The large old factory building located on Erholungstr. 10 had been occupied by a manufacturer of surgical instruments. When this company moved out in 1976, the building was modernized and in 1977 Carl Linder Nachf. finally moved office and warehouse over to the present location.
Paul Rosenkaimer was 80 years old when his grandson Stephan S. Rosenkaimer entered the company in Jan. 1980. Since that time Stephan Rosenkaimer is in charge of the office and modernized the operation. His brother Peter P. Rosenkaimer joined the company one year later. He is a professional tool- and die-maker, is in charge of the production. He designs and develops the manufacturing of new Linder knives.
On March 2nd, 1985 Paul Rosenkaimer passed away. His son Siegfried Rosenkaimer followed him as proprietor of the company.
Facts about Steel and Tempering
Today the various kinds of stainless steel are being made following the same known procedures. The composition of the material is designed according to the later purpose of use. This lead to a growing variety of different types of steel and the development of standards.
The quality depends on the raw materials and the selected production method. A more sophisticated production and the use of purest raw material leads to a better steel.
By alloying chromium and nickel - presumed that the treatment is done correctly - steel achieves the feature of restance against corrosion.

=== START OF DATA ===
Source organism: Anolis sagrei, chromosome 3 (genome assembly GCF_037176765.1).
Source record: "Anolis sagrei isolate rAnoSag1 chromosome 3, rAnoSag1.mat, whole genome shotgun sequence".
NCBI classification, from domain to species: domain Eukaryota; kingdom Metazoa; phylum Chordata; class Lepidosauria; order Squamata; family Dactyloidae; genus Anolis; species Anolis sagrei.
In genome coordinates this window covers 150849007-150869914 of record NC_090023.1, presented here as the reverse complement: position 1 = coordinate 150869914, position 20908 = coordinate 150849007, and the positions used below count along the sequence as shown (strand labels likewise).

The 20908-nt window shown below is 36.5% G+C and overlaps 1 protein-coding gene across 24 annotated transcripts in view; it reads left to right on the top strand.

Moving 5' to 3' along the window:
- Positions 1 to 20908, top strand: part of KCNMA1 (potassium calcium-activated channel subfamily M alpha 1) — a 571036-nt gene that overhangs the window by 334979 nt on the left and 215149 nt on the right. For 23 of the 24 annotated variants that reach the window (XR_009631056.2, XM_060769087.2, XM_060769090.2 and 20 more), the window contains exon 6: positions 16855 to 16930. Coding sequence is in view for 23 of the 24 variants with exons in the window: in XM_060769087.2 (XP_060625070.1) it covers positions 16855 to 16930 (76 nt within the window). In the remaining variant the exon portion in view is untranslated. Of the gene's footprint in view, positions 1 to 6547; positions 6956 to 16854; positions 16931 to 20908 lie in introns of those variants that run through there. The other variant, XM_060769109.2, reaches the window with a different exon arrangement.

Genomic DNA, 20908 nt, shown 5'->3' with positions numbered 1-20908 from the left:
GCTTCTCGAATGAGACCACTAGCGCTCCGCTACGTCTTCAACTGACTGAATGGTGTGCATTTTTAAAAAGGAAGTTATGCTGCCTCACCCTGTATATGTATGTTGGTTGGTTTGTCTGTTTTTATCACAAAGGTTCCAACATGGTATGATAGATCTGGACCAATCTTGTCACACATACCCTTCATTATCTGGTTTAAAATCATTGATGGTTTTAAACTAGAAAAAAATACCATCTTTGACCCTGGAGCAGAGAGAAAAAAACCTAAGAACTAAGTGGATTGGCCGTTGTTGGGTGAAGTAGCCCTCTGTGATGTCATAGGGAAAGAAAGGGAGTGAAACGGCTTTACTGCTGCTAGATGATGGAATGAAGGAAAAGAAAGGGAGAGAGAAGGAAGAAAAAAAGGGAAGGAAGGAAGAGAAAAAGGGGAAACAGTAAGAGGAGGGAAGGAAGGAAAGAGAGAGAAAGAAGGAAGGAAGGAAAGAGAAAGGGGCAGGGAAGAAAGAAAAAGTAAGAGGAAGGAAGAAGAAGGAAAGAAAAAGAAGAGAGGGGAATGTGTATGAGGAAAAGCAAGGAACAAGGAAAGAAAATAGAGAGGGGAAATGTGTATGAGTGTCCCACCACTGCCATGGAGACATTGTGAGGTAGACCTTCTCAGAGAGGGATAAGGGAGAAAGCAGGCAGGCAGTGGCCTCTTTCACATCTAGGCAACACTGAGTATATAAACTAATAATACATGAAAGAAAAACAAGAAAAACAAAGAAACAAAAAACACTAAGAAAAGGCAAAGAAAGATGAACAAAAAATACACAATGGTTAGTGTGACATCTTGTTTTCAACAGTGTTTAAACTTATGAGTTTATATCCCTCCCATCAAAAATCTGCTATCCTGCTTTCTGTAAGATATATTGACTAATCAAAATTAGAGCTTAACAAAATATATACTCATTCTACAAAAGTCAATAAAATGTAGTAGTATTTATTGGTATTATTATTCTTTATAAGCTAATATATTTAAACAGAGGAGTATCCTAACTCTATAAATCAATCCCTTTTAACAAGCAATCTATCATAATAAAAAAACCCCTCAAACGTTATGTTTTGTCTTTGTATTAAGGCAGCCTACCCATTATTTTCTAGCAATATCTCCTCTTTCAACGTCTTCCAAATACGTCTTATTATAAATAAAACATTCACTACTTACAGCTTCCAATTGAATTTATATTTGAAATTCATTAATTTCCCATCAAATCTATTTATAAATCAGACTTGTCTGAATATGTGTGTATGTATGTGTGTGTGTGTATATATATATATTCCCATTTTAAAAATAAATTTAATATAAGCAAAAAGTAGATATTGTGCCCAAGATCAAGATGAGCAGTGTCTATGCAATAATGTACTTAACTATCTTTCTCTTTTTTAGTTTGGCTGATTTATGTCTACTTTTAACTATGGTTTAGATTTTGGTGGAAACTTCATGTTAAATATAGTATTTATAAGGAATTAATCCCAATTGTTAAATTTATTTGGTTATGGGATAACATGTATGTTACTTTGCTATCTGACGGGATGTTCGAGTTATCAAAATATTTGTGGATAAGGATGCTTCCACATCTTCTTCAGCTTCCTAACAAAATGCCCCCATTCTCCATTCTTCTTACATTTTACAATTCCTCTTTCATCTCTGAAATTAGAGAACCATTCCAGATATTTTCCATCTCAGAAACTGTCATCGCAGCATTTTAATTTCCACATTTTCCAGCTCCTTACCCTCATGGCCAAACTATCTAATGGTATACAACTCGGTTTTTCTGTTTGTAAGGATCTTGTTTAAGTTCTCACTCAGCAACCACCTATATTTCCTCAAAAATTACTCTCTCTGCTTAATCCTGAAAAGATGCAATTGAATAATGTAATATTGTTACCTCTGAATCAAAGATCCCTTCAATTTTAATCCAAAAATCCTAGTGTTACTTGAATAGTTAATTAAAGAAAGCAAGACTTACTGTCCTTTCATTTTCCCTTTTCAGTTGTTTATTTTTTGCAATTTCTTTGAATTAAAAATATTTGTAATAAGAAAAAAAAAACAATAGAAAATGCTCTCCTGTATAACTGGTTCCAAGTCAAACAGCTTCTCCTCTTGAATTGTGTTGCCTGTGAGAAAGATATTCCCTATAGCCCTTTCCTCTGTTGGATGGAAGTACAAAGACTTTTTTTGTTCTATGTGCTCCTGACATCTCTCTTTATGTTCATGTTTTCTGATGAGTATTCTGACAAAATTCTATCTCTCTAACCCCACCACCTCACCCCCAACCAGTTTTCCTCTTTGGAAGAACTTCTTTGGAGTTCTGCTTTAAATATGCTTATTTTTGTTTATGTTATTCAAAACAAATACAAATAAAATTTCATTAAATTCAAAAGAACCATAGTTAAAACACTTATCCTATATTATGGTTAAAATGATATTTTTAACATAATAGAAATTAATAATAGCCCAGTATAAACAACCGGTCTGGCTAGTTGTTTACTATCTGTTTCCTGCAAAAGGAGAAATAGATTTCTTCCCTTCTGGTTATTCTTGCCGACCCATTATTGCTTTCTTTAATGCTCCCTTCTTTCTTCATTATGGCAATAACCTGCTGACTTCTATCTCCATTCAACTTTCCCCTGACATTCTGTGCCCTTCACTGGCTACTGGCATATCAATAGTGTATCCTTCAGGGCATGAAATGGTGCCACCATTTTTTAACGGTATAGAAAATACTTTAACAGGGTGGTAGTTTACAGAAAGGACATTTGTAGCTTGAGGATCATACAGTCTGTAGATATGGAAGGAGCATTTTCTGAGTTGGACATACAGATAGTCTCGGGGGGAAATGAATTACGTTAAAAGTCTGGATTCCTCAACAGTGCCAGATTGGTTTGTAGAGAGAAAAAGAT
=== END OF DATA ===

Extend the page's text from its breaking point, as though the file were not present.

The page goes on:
The major difference between chromium-nickel steel and pure chromium is to be seen in the fact that chromium-nickel steel cannot be hardened. If hardness is demanded, nickel must not be added.
Pure chromium steel (Knife steel)
The use of pure chromium steel us restricted to parts where hardness is obligatory (such as knifes, scissors, springs, bearings etc.). Due to the fact that the hardness of the final product represents a major quality factor, pure chromium steels are being produced in different quality standards. Besides the easy measurable hardness there are also in demand depending on the use of the product:
* resistance against corrosion
These attributes are not measurable, and the quality can often only be judged while the product is being used.
Alloying of chromium steel
The hardness is mainly reached by the level of carbon. Chromium helps against corrosion. All other additives are used to improve all other demands of the final product.
Hardening and Grinding
The composition of the used steel is indicating the possibility of obtaining good results - if a proper treatment is provided. Only by following stricly the correct procedure - which differs from steel to steel - the peak of the possible final quality can be reached. That’s why there are so many levels of quality available - even in cases where the same raw steel was used. The steel is being supplied in rods or sheets. The shape of the knife blade can be reached by either forging (rods) or cutting (stamping or laser cutting sheets or rods).
Then follow the important procedures of hardening and grinding - both very critical in respect of the final quality.
* The hardening consists of tempering, cooling and again tempering - following the individual guide (indicating temperatures and timing) given by the steel works. Even minor deviations influence quality in a negative way.
* Also grinding can effect the quality extremely. If the temperature comes up too high, the hardness will be diminished, and tensions will arise and provoke cracks.
The quality of a knife blade is the result of material and processing and their combination - related to the demands of the desired use. For instance, a well processed 420 steel will perform well for most applications. A not so well processed 440 - as to be seen on many cheap products - can cause many problems and dissatisfaction.